Shireen Abu Akleh’s assassination: In court of global opinion, Israel has already lost

Shireen Abu Akleh’s assassination: In court of global opinion, Israel has already lost

Shortly after the Israeli assassination of Palestinian journalist Shireen Abu Akleh on Wednesday morning during a Zionist raid on the West Bank city of Jenin, Israeli leaders and spokesmen went into their traditional routine.

AhlulBayt News Agency (ABNA): Shortly after the Israeli assassination of Palestinian journalist Shireen Abu Akleh on Wednesday morning during a Zionist raid on the West Bank city of Jenin, Israeli leaders and spokesmen went into their traditional routine.

In an analysis piece to ‘Israeli’ Haaretz newspaper, Amos Harel wrote that senior figures and a few journalists were quick to scatter accusations and hints about Palestinian responsibility for the tragic incident. Claims suggested that the Palestinians are responsible specifically for the shooting itself, alleging that the Zionist military opens fire only in an orderly, controlled manner.

In the afternoon ‘Israel’ beat a tactical retreat. The army agreed to admit that it’s possible, after all, that ‘Israeli’ gunfire killed the veteran journalist.

By evening, the head of Central Command, Gen. Yehuda Fuchs, was giving television interviews in which he said, in a praiseworthy manner, what should have been said in the morning: I, as the representative of the ‘Israeli’ military, am responsible for everything that happens on the ground. This is not the result we wanted. We will examine ourselves to find out whether the reporter was accidently killed by one of our people.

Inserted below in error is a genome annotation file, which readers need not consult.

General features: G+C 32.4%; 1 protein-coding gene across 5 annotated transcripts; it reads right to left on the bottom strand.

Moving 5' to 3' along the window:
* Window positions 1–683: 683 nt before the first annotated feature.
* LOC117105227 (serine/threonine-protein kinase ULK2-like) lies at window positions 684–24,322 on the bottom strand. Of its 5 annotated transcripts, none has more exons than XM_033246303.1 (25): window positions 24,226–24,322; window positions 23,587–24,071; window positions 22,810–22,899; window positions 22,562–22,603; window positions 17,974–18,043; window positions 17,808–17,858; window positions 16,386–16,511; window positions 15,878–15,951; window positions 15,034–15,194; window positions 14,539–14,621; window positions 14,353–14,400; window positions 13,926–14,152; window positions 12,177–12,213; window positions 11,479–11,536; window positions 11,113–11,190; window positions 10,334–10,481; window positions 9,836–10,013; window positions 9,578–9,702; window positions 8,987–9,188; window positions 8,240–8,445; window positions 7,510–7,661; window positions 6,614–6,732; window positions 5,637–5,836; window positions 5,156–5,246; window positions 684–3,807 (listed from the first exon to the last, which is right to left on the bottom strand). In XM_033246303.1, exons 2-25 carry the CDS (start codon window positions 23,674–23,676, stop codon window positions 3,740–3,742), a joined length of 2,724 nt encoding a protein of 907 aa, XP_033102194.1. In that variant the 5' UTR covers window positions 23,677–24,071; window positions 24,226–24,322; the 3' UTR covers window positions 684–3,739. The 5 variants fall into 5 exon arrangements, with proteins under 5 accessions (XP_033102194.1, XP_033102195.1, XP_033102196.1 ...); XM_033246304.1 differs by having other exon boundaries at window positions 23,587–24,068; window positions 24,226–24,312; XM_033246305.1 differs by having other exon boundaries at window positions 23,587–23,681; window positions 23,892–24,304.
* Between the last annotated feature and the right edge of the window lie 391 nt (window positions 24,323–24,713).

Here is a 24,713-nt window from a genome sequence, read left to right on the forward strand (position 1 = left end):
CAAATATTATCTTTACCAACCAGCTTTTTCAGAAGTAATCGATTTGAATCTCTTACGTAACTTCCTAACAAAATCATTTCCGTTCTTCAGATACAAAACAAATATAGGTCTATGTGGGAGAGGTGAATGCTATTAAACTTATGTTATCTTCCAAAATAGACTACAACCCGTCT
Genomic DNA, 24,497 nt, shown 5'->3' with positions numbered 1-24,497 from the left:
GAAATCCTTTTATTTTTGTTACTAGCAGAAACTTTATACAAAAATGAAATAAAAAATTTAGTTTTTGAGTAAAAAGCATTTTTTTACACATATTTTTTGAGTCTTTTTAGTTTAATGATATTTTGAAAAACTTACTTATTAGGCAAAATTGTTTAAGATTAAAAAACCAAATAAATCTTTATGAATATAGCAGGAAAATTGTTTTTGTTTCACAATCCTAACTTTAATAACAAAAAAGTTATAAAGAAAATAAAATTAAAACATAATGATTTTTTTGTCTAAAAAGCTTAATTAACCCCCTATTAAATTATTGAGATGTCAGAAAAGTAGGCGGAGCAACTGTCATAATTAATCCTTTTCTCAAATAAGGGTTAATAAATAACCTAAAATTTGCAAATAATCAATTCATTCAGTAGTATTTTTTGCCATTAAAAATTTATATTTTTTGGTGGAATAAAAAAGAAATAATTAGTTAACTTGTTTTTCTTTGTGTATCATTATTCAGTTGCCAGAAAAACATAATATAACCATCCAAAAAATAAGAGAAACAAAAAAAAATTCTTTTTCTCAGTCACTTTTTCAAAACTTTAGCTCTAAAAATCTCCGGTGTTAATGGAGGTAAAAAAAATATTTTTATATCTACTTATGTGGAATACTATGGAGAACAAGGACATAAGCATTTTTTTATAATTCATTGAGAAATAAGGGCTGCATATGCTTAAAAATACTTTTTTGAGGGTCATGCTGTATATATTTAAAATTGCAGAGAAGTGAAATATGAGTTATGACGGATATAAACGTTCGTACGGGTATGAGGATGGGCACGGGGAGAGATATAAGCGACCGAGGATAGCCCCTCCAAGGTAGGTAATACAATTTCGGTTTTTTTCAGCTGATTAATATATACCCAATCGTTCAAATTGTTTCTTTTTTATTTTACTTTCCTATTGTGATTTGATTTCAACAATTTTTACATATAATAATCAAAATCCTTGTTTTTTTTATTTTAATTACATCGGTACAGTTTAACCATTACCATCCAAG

At the same time, more details began to flow in from the field. They showed that fighters from the undercover Duvdevan unit, who had come to arrest a wanted man from Islamic Jihad, were 100 to 150 meters from the spot where the reporter was shot.

Internationally, there is no way ‘Israel’ can emerge with the upper hand in an event like this. World sympathy tilts automatically to the side of the weak, certainly when the victim is a well-known journalist who has no connection with armed activity.

The case of the death of Abu Akleh could develop into a reprise of the death of 12-year-old Mohammed al-Dura in September 2000. On the second day of the second intifada, al-Dura was shot to death in an exchange of gunfire at the ‘Netzarim’ junction in the Gaza Strip.



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